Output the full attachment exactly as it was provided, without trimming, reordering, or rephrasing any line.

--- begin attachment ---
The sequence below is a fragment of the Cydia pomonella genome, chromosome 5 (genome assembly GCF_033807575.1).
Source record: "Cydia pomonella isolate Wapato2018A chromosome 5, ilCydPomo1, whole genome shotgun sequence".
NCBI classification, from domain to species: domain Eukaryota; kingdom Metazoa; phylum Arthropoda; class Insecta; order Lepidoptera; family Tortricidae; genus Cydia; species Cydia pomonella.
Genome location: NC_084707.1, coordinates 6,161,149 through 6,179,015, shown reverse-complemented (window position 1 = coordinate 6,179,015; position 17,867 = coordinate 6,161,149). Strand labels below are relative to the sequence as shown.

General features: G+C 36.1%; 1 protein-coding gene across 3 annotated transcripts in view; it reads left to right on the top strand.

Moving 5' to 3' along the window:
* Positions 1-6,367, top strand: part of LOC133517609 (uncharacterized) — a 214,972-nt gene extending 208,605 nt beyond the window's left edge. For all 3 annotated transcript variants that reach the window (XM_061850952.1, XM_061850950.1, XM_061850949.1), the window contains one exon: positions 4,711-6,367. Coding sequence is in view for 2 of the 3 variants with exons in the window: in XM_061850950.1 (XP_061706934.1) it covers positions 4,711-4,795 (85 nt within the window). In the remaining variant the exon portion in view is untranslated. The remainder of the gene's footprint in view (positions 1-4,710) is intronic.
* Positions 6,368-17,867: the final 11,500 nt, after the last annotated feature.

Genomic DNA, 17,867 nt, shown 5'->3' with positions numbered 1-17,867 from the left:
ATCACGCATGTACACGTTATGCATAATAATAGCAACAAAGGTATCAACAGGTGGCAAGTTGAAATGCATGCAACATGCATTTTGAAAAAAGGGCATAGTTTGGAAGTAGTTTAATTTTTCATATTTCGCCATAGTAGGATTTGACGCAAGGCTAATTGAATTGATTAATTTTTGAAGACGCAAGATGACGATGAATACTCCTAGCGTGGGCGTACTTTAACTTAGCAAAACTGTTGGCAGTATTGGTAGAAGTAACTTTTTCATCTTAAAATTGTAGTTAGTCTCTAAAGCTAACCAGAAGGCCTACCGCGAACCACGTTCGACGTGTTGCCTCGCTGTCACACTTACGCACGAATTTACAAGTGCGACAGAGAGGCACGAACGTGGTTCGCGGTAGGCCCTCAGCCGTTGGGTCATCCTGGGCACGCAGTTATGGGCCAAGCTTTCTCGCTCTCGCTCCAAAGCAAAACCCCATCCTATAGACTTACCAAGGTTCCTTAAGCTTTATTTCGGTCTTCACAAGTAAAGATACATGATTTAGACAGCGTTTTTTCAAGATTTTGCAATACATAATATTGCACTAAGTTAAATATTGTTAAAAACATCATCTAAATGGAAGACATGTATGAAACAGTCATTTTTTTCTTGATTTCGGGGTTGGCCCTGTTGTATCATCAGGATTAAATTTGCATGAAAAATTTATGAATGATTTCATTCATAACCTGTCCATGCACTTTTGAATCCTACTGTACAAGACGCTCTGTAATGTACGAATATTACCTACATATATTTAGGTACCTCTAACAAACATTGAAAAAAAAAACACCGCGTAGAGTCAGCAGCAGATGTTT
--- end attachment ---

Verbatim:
The sequence below is a fragment of the Cydia pomonella genome, chromosome 5 (genome assembly GCF_033807575.1).
Source record: "Cydia pomonella isolate Wapato2018A chromosome 5, ilCydPomo1, whole genome shotgun sequence".
NCBI classification, from domain to species: domain Eukaryota; kingdom Metazoa; phylum Arthropoda; class Insecta; order Lepidoptera; family Tortricidae; genus Cydia; species Cydia pomonella.
Genome location: NC_084707.1, coordinates 6,161,149 through 6,179,015, shown reverse-complemented (window position 1 = coordinate 6,179,015; position 17,867 = coordinate 6,161,149). Strand labels below are relative to the sequence as shown.

General features: G+C 36.1%; 1 protein-coding gene across 3 annotated transcripts in view; it reads left to right on the top strand.

Moving 5' to 3' along the window:
* Positions 1-6,367, top strand: part of LOC133517609 (uncharacterized) — a 214,972-nt gene extending 208,605 nt beyond the window's left edge. For all 3 annotated transcript variants that reach the window (XM_061850952.1, XM_061850950.1, XM_061850949.1), the window contains one exon: positions 4,711-6,367. Coding sequence is in view for 2 of the 3 variants with exons in the window: in XM_061850950.1 (XP_061706934.1) it covers positions 4,711-4,795 (85 nt within the window). In the remaining variant the exon portion in view is untranslated. The remainder of the gene's footprint in view (positions 1-4,710) is intronic.
* Positions 6,368-17,867: the final 11,500 nt, after the last annotated feature.

Genomic DNA, 17,867 nt, shown 5'->3' with positions numbered 1-17,867 from the left:
ATCACGCATGTACACGTTATGCATAATAATAGCAACAAAGGTATCAACAGGTGGCAAGTTGAAATGCATGCAACATGCATTTTGAAAAAAGGGCATAGTTTGGAAGTAGTTTAATTTTTCATATTTCGCCATAGTAGGATTTGACGCAAGGCTAATTGAATTGATTAATTTTTGAAGACGCAAGATGACGATGAATACTCCTAGCGTGGGCGTACTTTAACTTAGCAAAACTGTTGGCAGTATTGGTAGAAGTAACTTTTTCATCTTAAAATTGTAGTTAGTCTCTAAAGCTAACCAGAAGGCCTACCGCGAACCACGTTCGACGTGTTGCCTCGCTGTCACACTTACGCACGAATTTACAAGTGCGACAGAGAGGCACGAACGTGGTTCGCGGTAGGCCCTCAGCCGTTGGGTCATCCTGGGCACGCAGTTATGGGCCAAGCTTTCTCGCTCTCGCTCCAAAGCAAAACCCCATCCTATAGACTTACCAAGGTTCCTTAAGCTTTATTTCGGTCTTCACAAGTAAAGATACATGATTTAGACAGCGTTTTTTCAAGATTTTGCAATACATAATATTGCACTAAGTTAAATATTGTTAAAAACATCATCTAAATGGAAGACATGTATGAAACAGTCATTTTTTTCTTGATTTCGGGGTTGGCCCTGTTGTATCATCAGGATTAAATTTGCATGAAAAATTTATGAATGATTTCATTCATAACCTGTCCATGCACTTTTGAATCCTACTGTACAAGACGCTCTGTAATGTACGAATATTACCTACATATATTTAGGTACCTCTAACAAACATTGAAAAAAAAAACACCGCGTAGAGTCAGCAGCAGATGTTT